Last week’s column, “Creating a Pollinator Garden,” talked about planning and planting your garden to attract and keep pollinators, including bees, butterflies, insects and others.
It is bees, however, that do the lion’s share of the work when it comes to pollinating trees, shrubs, ornamentals and food crops. And, native bees are better and more efficient at pollinating native crops.
There are several types of native bees on the Olympic Peninsula including bumble bees, mason bees, leafcutter bees, plasterer bees, sweat bees and mining bees.
Native bees are quite gentle and well-behaved residents of the garden. Most types are solitary, which means they do not live in colonies. Instead, each individual female bee is responsible for providing pollen and nectar for every egg she lays. This means solitary bees are not aggressive; the females are unlikely to sting, and the males cannot sting at all. There is no hive to defend, and there is a lot of work to get done!
Bumble bees and some species of sweat bees are social bees that do live in colonies founded by queens, but these nests are usually no more than 100 individuals, and these bees are generally not aggressive.
Native bees can be encouraged by providing an attractive habitat. A home garden, welcoming to bees, does not have to be a big undertaking. There are a few garden practices that help bees, especially native bees, to thrive.
First and foremost, avoid pesticides. Bees are easily killed when near vegetation that has been treated with chemical or organic-type pesticides. If it’s absolutely necessary to use pesticides, be sure the plant to be treated is not in bloom.
Next, there must be food. Different bees emerge at different times, from early spring to mid-fall.
A new bumble bee queen emerges at the very first sign of spring and gets right to work. She needs an energy drink fast, and so early bloomers like heather and hellebores are a great help. Bumble bees then keep flying until fall, so the goal is to have something in bloom all the time (even if it’s dandelions!)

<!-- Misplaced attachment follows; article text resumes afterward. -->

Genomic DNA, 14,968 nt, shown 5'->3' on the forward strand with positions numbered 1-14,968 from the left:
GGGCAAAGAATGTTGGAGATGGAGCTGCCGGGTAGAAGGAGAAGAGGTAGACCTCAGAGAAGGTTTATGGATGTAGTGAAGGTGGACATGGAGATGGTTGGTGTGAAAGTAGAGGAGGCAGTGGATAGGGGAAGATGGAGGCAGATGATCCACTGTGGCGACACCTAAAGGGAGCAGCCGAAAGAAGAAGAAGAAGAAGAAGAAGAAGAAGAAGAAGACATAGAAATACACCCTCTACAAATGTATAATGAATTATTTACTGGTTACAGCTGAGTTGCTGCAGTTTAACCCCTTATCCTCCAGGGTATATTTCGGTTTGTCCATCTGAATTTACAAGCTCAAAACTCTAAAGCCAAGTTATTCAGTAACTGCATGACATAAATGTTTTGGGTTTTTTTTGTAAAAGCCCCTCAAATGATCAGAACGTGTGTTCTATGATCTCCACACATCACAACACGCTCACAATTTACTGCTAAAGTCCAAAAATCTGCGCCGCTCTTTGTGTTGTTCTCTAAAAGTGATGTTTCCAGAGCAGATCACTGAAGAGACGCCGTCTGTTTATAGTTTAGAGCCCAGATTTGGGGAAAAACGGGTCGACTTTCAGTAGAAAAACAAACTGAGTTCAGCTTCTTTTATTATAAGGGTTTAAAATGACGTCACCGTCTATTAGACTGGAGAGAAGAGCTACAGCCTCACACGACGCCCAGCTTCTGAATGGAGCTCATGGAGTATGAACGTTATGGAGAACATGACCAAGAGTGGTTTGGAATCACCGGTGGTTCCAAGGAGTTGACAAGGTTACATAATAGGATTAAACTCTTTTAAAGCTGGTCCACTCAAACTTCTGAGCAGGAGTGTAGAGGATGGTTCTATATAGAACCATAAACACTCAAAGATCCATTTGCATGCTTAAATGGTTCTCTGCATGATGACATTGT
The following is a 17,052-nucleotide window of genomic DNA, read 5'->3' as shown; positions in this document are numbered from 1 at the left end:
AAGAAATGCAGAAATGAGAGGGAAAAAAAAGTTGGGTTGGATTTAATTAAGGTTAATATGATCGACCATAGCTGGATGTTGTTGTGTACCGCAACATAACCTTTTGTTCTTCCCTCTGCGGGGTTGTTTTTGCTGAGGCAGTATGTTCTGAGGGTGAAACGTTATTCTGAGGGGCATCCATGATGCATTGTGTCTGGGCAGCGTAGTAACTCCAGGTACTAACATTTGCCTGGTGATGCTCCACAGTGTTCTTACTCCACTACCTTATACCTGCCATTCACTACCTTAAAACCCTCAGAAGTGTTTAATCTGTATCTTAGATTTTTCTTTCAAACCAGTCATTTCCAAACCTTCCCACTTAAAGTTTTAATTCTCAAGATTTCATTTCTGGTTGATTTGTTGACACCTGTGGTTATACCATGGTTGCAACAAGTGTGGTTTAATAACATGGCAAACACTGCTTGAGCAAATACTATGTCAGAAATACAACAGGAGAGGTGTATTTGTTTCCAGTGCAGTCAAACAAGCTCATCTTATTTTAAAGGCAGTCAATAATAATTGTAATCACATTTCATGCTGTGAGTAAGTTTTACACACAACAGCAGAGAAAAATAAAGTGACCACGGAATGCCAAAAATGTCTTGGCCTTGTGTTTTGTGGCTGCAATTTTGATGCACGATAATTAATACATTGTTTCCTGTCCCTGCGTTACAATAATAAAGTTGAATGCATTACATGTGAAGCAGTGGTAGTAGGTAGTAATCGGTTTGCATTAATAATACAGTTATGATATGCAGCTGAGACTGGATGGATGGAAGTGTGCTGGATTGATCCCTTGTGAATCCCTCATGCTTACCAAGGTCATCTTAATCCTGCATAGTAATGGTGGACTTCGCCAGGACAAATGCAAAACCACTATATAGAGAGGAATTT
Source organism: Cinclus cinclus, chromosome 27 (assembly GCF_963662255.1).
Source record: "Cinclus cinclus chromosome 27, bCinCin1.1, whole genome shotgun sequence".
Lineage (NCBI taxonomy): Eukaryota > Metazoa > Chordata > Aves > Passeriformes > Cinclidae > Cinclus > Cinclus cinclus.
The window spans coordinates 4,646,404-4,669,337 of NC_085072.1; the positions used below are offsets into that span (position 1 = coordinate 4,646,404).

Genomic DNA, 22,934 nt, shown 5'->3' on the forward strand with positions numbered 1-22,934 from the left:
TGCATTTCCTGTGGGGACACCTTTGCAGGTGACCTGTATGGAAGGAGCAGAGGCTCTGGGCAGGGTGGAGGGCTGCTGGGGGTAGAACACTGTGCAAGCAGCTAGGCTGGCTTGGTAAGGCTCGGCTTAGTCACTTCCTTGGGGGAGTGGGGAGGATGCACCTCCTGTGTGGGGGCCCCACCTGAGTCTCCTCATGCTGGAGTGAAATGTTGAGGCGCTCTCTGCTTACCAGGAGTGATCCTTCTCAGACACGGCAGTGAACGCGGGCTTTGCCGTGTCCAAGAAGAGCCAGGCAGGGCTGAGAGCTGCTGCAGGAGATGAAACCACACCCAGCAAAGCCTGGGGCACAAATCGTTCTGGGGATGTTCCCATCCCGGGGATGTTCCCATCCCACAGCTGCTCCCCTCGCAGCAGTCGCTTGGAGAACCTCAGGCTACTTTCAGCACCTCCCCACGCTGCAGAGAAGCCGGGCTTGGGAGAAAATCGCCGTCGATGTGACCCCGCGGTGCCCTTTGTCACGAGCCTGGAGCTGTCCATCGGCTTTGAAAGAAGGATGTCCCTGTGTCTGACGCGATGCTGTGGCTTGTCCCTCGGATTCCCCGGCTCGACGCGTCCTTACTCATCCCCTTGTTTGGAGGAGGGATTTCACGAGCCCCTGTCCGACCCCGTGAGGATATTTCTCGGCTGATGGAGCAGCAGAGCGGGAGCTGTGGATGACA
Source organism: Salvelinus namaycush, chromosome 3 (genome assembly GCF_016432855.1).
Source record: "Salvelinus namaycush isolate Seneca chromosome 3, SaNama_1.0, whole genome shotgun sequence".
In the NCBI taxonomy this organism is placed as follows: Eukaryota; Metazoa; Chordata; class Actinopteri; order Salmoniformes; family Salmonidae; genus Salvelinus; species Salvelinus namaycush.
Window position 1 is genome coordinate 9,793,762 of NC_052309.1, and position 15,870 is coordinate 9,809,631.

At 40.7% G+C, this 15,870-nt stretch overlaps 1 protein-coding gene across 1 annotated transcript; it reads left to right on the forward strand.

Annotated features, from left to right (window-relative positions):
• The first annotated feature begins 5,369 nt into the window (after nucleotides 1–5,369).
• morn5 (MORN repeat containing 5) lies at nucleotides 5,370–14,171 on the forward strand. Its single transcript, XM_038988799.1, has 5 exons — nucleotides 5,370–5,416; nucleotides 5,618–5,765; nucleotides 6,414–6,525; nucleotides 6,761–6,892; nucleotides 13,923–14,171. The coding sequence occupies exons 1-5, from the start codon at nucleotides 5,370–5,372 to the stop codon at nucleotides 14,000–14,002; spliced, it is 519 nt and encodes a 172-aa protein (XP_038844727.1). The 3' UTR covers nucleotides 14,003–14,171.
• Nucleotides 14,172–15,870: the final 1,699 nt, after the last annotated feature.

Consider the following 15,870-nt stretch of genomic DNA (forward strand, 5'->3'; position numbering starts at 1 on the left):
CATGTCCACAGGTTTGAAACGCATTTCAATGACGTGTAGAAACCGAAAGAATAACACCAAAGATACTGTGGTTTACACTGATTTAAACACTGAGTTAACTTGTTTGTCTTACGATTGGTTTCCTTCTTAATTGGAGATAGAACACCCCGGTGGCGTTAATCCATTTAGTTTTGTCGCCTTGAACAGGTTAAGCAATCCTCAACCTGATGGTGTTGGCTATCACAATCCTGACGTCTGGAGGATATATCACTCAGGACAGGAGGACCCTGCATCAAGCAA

Mason bees fly for only a few weeks in spring, when temperatures reach 55 degrees. These bees are wonderful pollinators of fruit trees but will also visit and pollinate many spring flowers if the apple blossoms are not yet open.
Leafcutters wait to emerge until the temperatures are closer to 80 degrees, so they pollinate the summer flowers and vegetable gardens.
Shelter for native bees is often overlooked. When tidying the garden, leave some exposed soil with little or no mulch. Seventy percent of all types of native bees nest in the ground. Bumble bees will hibernate over winter in the ground. The solitary and non-aggressive behavior of native bees makes this a safe and acceptable location.
Designate an area in your pollinator garden to be undisturbed with a little garden debris like hollow stems and leaves. Leafcutter bees, mason bees, and plasterer bees will nest in hollow stems, cavities in wood or on the ground under rocks or logs. Mining bees and solitary sweat bees look for pencil sized tunnels existing in old wood.
Finally, provide water. A shallow dish with smooth stones looks nice and allows bees to drink without falling in. Small puddles that remain after watering the garden work too as mason bees need mud to seal up their nests.
Native bees do an essential job of pollinating vegetables, berries, and fruits, along with flowers, shrubs and trees. By planning and protecting an inviting habitat, they will thrive and continue to show up for work.
Trailer: This is just a brief introduction to some of our native bees. For more detailed information go to pubs.extension.wsu.edu and enter EM110E into the search field for “A Citizens Science Guide to Wild Bees”
Cece Fitton has been a Master Gardener volunteer since 2017. She is on the team developing the pollinator garden at Woodcock Demonstration Garden.